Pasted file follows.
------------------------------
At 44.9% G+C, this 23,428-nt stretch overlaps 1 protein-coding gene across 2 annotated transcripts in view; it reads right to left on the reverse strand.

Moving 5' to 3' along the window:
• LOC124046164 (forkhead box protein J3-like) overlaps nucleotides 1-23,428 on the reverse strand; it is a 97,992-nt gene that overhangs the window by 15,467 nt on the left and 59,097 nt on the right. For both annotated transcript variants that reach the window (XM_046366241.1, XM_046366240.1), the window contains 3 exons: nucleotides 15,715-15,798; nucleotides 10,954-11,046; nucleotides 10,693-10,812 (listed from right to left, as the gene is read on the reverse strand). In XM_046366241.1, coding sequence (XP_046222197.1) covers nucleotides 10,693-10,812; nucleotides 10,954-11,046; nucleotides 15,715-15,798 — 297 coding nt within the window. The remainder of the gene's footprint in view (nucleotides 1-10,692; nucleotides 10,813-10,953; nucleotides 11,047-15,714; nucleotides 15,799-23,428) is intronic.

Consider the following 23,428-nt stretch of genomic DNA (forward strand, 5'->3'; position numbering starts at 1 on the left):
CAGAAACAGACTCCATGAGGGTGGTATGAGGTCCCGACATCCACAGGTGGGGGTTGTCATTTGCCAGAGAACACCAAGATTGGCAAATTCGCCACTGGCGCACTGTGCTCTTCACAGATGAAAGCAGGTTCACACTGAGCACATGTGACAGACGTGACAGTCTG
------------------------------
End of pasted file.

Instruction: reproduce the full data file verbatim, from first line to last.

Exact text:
At 44.9% G+C, this 23,428-nt stretch overlaps 1 protein-coding gene across 2 annotated transcripts in view; it reads right to left on the reverse strand.

Moving 5' to 3' along the window:
• LOC124046164 (forkhead box protein J3-like) overlaps nucleotides 1-23,428 on the reverse strand; it is a 97,992-nt gene that overhangs the window by 15,467 nt on the left and 59,097 nt on the right. For both annotated transcript variants that reach the window (XM_046366241.1, XM_046366240.1), the window contains 3 exons: nucleotides 15,715-15,798; nucleotides 10,954-11,046; nucleotides 10,693-10,812 (listed from right to left, as the gene is read on the reverse strand). In XM_046366241.1, coding sequence (XP_046222197.1) covers nucleotides 10,693-10,812; nucleotides 10,954-11,046; nucleotides 15,715-15,798 — 297 coding nt within the window. The remainder of the gene's footprint in view (nucleotides 1-10,692; nucleotides 10,813-10,953; nucleotides 11,047-15,714; nucleotides 15,799-23,428) is intronic.

Consider the following 23,428-nt stretch of genomic DNA (forward strand, 5'->3'; position numbering starts at 1 on the left):
CAGAAACAGACTCCATGAGGGTGGTATGAGGTCCCGACATCCACAGGTGGGGGTTGTCATTTGCCAGAGAACACCAAGATTGGCAAATTCGCCACTGGCGCACTGTGCTCTTCACAGATGAAAGCAGGTTCACACTGAGCACATGTGACAGACGTGACAGTCTG